No Magic Pill

Knowledge + effort + time = success

Warming up, etc.

Posted by Ben on Sunday, August 17, 2008

Right now, before doing anything else, go check out Rob’s liftSTRONG challenge. If you were thinking of donating to mine, divert that instead to his. I’ll push mine more as the summit approaches.


Hey, look! I didn’t post a Friday night blog! Actually, I’m on day three of writing this. I just haven’t been able to sit down and knock it all out at once. Maybe I should’ve titled this post “Heating up” because of the weather and because I’m in a mood to gripe, but that would have less relevance to the ultimate point of this post. Perhaps my last post combined with a recent severe downturn in the atmosphere and clientele at my regular gym are adding to my mood (I’m looking at possibly rejoining my old boxing gym soon), or maybe it’s because I’m finally reading Omnivore’s Dilemma and am seeing shades of Ishmael in microcosm, or maybe I’ve been reading Michelle’s blog too much.

I read a lot of blogs and news sites and what not. For the most part, they’re written fairly well with some modicum of intelligence and forethought, but there are a couple that irritate me to no end with their egregious spelling and grammar. If there were mistakes here and there, that’s one thing, especially with informal blogs (like this one *ahem*), but when mistakes are the rule rather than the exception, I don’t care how good the material is—it does no one any good if the content can’t be conveyed well or understood by the reader in the first place—and I seriously have to consider remaining subscribed to these sites (let’s just say my resolve for that particular information is waning).

People who can’t write really shouldn’t, at least not until they can. That’s not to say you shouldn’t develop the skill—and preferably the art as well—but if you have no intention of improving your communication skills, keep them to yourself, please. In a former life, I taught English to high school sophomores and juniors. In addition to weekly vocabulary assignments—yes, spelling and vocabulary in tenth and eleventh grades—my students would come in to class every day, sit down, and start a “warm-up” of grammar exercises—yes, basic grammar, in tenth and eleventh grades—as both a skills review and a mood/mindframe setter (getting thirty hormone-soaked soon-to-be co-eds settled in for a ninety-minute sitting session requires getting control early, often, and sometimes forcefully). In North Carolina school curricula guidelines, spelling begins in kindergarten—and presumably continues ad infinitum—and grammar, though informally incorporated throughout grade school, is officially tested in seventh grade. So, why did I insist on such seemingly elementary “busy work” in a high school setting? Because the skills had either been forgotten or never learned in the first place, and in my classroom, presentation counted as much as content. The torrent of complaints and *shudder* whining was endless, but from day one, my condition was this: if everyone in the class earned a perfect score on the weekly quiz, then that section of the course content would go away. This held for spelling and grammar separately since they were separate quizzes. You know what? It never happened. One class came close—one person missed one item while everyone else scored perfectly on one particular test—but at no time did everyone get everything right, so the spelling and grammar kept on going.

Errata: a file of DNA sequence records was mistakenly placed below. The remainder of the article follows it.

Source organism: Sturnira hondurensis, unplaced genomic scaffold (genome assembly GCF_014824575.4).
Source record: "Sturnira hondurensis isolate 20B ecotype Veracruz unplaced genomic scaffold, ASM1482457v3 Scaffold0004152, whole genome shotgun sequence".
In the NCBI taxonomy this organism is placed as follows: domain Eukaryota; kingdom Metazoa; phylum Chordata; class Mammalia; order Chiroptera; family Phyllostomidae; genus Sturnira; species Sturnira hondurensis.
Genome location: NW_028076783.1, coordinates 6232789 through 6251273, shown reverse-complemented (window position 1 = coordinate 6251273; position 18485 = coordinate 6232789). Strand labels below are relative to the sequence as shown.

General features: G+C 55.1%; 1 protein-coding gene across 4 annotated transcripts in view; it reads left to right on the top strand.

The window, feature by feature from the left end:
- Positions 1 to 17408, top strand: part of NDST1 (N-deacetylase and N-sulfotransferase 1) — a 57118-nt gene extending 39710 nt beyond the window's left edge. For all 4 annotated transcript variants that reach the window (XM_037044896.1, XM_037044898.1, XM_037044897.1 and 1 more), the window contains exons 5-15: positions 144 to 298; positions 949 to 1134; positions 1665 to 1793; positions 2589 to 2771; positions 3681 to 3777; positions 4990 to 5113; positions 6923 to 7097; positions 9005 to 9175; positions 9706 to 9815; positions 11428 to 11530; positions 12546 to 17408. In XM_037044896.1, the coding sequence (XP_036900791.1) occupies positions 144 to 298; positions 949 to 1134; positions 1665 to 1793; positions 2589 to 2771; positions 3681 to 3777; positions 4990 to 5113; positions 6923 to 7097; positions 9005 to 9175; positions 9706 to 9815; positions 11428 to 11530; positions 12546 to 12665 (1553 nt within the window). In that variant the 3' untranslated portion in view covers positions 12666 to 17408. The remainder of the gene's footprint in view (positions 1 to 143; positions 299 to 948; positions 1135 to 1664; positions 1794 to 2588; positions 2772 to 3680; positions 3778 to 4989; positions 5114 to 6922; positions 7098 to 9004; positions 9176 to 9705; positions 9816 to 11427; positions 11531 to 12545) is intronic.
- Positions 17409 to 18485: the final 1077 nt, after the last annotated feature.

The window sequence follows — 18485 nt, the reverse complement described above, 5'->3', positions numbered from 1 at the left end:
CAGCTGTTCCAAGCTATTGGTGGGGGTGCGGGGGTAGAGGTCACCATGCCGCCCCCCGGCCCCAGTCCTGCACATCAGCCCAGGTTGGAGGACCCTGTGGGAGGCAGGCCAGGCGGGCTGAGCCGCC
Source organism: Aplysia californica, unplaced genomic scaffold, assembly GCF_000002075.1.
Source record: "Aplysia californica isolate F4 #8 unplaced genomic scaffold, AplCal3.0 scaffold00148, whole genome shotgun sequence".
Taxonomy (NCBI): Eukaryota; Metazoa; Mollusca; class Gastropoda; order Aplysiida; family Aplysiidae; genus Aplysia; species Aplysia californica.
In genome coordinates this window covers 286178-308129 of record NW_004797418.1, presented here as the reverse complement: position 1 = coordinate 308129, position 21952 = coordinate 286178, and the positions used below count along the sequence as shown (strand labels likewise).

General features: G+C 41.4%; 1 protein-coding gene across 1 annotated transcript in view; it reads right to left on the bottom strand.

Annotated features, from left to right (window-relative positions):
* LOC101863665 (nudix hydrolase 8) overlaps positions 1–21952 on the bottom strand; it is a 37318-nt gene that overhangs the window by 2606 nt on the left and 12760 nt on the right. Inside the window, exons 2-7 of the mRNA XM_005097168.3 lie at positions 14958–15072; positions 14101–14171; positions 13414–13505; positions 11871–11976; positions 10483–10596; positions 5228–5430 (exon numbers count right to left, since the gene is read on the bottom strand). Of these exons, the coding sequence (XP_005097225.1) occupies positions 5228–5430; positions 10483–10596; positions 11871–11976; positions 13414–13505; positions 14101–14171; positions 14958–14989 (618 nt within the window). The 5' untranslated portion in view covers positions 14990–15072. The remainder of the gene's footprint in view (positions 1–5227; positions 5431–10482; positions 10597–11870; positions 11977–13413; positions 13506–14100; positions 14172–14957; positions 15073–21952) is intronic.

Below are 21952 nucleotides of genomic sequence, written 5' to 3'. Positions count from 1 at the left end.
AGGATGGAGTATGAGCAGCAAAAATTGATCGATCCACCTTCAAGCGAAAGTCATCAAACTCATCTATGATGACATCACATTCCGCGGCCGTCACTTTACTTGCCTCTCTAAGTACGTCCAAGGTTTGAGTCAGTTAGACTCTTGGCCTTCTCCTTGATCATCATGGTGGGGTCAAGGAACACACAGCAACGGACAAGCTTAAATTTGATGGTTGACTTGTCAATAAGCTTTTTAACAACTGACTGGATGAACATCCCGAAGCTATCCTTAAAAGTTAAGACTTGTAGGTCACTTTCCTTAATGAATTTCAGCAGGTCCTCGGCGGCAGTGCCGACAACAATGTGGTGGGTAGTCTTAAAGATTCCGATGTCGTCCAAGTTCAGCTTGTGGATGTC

You might say that was a bit harsh on my part, but as I explained to my students, these exercises weren’t only about getting the “right” answers. They were about linguistic fundamentals as well as following directions since I required a specific format on both homework and quizzes (it also made grading much easier for me), not to mention that the real world couldn’t care less about feelings—it just wants results, regardless of whatever excuse you use to explain why your TPS report is missing its new cover sheet. Presentation counts, and if I can’t even begin to understand what you’re trying to say, no matter how important or groundbreaking it may be, I’m just going to stop bothering with it after awhile. 1334 (“leet“) speak is fine for text messages, instant messages, and casual e-mails be”tween” friends (rocka-rocka), but homework, formal e-mails, typewritten or *gasp* handwritten letters, business proposals, resumes, informative blogs, and on and on and on and on and on require effective communication skills.